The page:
Collins, R. C., Colker, L. J., & Copple, C. E. (1994). Kaleidoscope: Profile of an arts-based early childhood program. Final Report. Vienna, VA: Collins Management Consulting, Inc.
Researchers conducted an outside program evaluation on Kaleidoscope, an arts-integrated early childhood program that combines visual arts, music, dance and language arts with other subjects. Kaleidoscope’s program objectives include: providing children and families with quality education; creating and implementing arts-integrated curricula; and to research the impact of arts-integrated curricula on cognitive, academic and social development on low-income inner-city students. The findings indicated that Kaleidoscope provides a high-quality, developmentally appropriate program. The children in the program improved more on two tests of cognitive and language functioning over a two-year period when compared to the children in the control group. Although there was still room for improvement, the study results indicated that the Kaleidoscope model held considerable promise for replication. Recommendations on how to improve the program were also provided by the researchers.
Overall, the Kaleidoscope program is well conceived and developmentally appropriate. Over a two-year period, children in the Kaleidoscope program improved more on the two tests of cognitive and language functioning, compared to the children enrolled at a nearby day care center (comparison group). Kaleidoscope appeared to reverse the typical pattern of low-income children showing declining scores on standardized tests of intellectual functioning over time. Children who participated in the Kaleidoscope program showed markedly higher levels of socio-dramatic play, compared to the children in the control group. Children in the Kaleidoscope program seemed to play more interactively, developed more effectively sustained make-believe situations, used more language, elaborated their play to a greater extent, and engaged in social and practical problem solving. The majority of the parents whose child was in Kaleidoscope praised the program. Parents indicated that their children were well cared for during the day, were receiving a quality preschool education experience, and were being exposed to the arts at an early age.
It was recommended that the physical environment of Kaleidoscope be upgraded and that further steps should be taken to continue to integrate the arts with other early childhood curriculum components including improving the depth of training and involvement of artist-teachers. More steps can be taken to improve parent involvement as well.
Significance of the Findings:
The findings validated Kaleidoscope’s underlying conceptualization, basic program design, and curricular strategy. Kaleidoscope provided a framework for ongoing program evolution and further improvement. The program demonstrated impressive accomplishments in a short period of time. Given that few early childhood programs focused on low-income and at-risk populations of preschool and kindergarten children, those students in this program showed a comparable record of success in producing significant educational outcomes. The Kaleidoscope model holds considerable promise for replication.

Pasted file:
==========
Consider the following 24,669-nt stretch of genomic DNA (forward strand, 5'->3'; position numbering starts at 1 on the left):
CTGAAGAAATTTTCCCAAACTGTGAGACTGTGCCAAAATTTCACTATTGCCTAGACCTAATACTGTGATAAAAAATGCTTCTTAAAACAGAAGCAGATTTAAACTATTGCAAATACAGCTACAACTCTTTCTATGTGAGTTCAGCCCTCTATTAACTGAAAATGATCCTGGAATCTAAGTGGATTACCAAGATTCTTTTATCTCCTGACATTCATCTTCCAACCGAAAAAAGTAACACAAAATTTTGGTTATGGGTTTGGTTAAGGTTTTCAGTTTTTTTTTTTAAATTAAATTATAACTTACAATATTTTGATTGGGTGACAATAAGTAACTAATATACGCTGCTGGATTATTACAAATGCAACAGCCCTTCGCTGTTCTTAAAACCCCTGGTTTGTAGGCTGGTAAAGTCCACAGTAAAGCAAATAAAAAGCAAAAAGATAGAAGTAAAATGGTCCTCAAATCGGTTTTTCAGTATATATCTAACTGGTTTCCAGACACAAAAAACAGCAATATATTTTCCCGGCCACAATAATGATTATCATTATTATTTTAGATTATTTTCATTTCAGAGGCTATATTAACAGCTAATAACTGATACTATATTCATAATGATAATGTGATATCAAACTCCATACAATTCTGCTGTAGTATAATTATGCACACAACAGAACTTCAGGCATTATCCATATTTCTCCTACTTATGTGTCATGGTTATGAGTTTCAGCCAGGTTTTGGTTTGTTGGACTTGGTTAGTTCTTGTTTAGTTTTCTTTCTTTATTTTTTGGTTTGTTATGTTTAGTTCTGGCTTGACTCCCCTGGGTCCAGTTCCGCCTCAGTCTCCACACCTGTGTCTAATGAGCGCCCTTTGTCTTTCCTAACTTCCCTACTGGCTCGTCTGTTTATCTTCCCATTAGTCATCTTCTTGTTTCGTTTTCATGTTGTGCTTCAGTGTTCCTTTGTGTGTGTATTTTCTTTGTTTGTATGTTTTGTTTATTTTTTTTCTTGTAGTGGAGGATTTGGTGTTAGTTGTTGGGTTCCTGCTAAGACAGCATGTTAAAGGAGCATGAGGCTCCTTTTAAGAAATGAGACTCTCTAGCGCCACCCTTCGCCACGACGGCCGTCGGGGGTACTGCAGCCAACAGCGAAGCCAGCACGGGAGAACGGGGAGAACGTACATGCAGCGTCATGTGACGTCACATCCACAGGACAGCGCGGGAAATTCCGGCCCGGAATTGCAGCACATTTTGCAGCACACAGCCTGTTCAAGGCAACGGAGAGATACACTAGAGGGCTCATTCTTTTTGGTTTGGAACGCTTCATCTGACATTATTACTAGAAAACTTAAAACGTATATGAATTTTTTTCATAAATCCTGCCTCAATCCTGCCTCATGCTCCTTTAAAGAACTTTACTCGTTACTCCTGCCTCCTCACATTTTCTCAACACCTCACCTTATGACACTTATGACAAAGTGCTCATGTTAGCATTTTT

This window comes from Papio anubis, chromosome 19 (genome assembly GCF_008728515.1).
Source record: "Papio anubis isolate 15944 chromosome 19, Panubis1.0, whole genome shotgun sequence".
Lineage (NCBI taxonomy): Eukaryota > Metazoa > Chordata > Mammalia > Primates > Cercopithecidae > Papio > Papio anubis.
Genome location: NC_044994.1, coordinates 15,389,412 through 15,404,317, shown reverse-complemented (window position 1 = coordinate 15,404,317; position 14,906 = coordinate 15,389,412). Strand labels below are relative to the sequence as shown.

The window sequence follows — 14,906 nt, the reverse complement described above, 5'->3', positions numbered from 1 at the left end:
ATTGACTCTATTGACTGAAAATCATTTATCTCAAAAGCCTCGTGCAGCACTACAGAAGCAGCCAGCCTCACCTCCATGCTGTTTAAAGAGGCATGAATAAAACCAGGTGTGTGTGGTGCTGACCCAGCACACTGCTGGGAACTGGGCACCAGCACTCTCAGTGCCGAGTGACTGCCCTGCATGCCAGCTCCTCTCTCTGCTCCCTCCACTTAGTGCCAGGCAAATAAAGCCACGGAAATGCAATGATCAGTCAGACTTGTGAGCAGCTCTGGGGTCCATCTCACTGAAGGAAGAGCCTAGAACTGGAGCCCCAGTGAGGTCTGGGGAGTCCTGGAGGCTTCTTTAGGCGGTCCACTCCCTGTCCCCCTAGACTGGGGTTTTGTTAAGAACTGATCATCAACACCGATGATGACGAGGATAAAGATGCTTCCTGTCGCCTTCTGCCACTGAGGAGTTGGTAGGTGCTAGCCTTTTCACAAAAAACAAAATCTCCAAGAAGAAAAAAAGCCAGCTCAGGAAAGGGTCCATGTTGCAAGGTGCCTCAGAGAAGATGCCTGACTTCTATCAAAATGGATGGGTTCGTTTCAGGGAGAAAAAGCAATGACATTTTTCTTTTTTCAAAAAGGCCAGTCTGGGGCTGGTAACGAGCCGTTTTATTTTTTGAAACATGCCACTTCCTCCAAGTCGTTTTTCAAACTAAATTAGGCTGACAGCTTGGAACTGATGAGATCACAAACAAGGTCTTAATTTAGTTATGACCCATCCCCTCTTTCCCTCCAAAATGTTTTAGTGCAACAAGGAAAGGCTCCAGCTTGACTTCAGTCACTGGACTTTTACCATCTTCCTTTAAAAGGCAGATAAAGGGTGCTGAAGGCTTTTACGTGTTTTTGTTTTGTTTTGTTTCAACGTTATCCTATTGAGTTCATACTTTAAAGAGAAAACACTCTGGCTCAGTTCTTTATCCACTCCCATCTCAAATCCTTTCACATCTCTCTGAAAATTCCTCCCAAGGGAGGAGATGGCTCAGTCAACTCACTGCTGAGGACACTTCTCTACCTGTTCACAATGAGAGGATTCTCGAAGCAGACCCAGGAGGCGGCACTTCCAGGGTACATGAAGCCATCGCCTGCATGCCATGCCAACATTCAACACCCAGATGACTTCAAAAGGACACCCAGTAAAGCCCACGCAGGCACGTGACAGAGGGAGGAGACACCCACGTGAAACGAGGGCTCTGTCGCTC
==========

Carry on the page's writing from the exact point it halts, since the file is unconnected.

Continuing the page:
Researchers adopted quasi-experimental research design for the program evaluation. They assessed all students (both Kaleidoscope and control pre-school in the same neighborhood) with the Kaufman Assessment Battery for Children (K-ABC) and Peabody Picture Vocabulary Test (PPVT) from 1990 to 1993. The evaluation team observed all homerooms and the three artist studios in the program and assessed a total of 60students between the ages of two and a half to six years, with a standardized observation tool to determine their intellectual functioning. The researchers then conducted repeated measures analysis of covariance on the data collected from three time points. The students were also assessed in terms of their socio-dramatic play. Researchers conducted interviews and a focus group with the program coordinator and eleven of the teaching staff. Two focus groups were held with parents of children participating in the Kaleidoscope program. A sample of the parents were also interviewed to examine the program benefits on parents.
Limitations of the Research:
The sample size is relatively small for a quasi-experimental study design, which can compromise the generalizability of this research, however the research was intended to be a specific program evaluation. All interview protocols relied on self-reports and the guidelines for administering the parent interviews were not standardized. It seemed that these parents sensed the purposes of the study and it was not clear how to control the effects of social desirability.
Questions to Guide New Research:
How can other programs use the information collected on this Kaleidoscope program to build or improve their arts-based early childhood program? What specific curricular components lead to the successful student learning outcomes? What results would a longitudinal study yield after following the students of this program through elementary and secondary education?